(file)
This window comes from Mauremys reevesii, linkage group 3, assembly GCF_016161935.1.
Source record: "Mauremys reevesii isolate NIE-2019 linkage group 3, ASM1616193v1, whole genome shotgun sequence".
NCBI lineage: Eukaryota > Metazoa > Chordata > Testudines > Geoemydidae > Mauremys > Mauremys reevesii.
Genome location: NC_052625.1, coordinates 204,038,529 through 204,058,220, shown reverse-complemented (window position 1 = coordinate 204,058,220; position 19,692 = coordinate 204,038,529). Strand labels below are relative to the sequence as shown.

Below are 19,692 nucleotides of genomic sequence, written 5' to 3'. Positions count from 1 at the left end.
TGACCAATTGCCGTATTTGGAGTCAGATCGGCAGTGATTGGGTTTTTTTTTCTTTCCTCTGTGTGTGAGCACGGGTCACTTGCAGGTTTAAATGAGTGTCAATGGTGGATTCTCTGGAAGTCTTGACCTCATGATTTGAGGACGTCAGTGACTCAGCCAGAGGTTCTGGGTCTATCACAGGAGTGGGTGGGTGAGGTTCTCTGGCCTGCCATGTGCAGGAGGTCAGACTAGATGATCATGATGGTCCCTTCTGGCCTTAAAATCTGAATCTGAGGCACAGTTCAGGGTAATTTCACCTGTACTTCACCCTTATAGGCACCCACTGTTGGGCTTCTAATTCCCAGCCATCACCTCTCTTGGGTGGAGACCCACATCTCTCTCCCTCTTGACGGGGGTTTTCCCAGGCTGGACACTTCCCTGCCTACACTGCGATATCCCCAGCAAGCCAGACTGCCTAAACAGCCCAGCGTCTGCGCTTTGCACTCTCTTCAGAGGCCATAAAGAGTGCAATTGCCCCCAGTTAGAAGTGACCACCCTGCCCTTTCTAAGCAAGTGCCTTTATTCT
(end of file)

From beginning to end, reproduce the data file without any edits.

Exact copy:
This window comes from Mauremys reevesii, linkage group 3, assembly GCF_016161935.1.
Source record: "Mauremys reevesii isolate NIE-2019 linkage group 3, ASM1616193v1, whole genome shotgun sequence".
NCBI lineage: Eukaryota > Metazoa > Chordata > Testudines > Geoemydidae > Mauremys > Mauremys reevesii.
Genome location: NC_052625.1, coordinates 204,038,529 through 204,058,220, shown reverse-complemented (window position 1 = coordinate 204,058,220; position 19,692 = coordinate 204,038,529). Strand labels below are relative to the sequence as shown.

Below are 19,692 nucleotides of genomic sequence, written 5' to 3'. Positions count from 1 at the left end.
TGACCAATTGCCGTATTTGGAGTCAGATCGGCAGTGATTGGGTTTTTTTTTCTTTCCTCTGTGTGTGAGCACGGGTCACTTGCAGGTTTAAATGAGTGTCAATGGTGGATTCTCTGGAAGTCTTGACCTCATGATTTGAGGACGTCAGTGACTCAGCCAGAGGTTCTGGGTCTATCACAGGAGTGGGTGGGTGAGGTTCTCTGGCCTGCCATGTGCAGGAGGTCAGACTAGATGATCATGATGGTCCCTTCTGGCCTTAAAATCTGAATCTGAGGCACAGTTCAGGGTAATTTCACCTGTACTTCACCCTTATAGGCACCCACTGTTGGGCTTCTAATTCCCAGCCATCACCTCTCTTGGGTGGAGACCCACATCTCTCTCCCTCTTGACGGGGGTTTTCCCAGGCTGGACACTTCCCTGCCTACACTGCGATATCCCCAGCAAGCCAGACTGCCTAAACAGCCCAGCGTCTGCGCTTTGCACTCTCTTCAGAGGCCATAAAGAGTGCAATTGCCCCCAGTTAGAAGTGACCACCCTGCCCTTTCTAAGCAAGTGCCTTTATTCT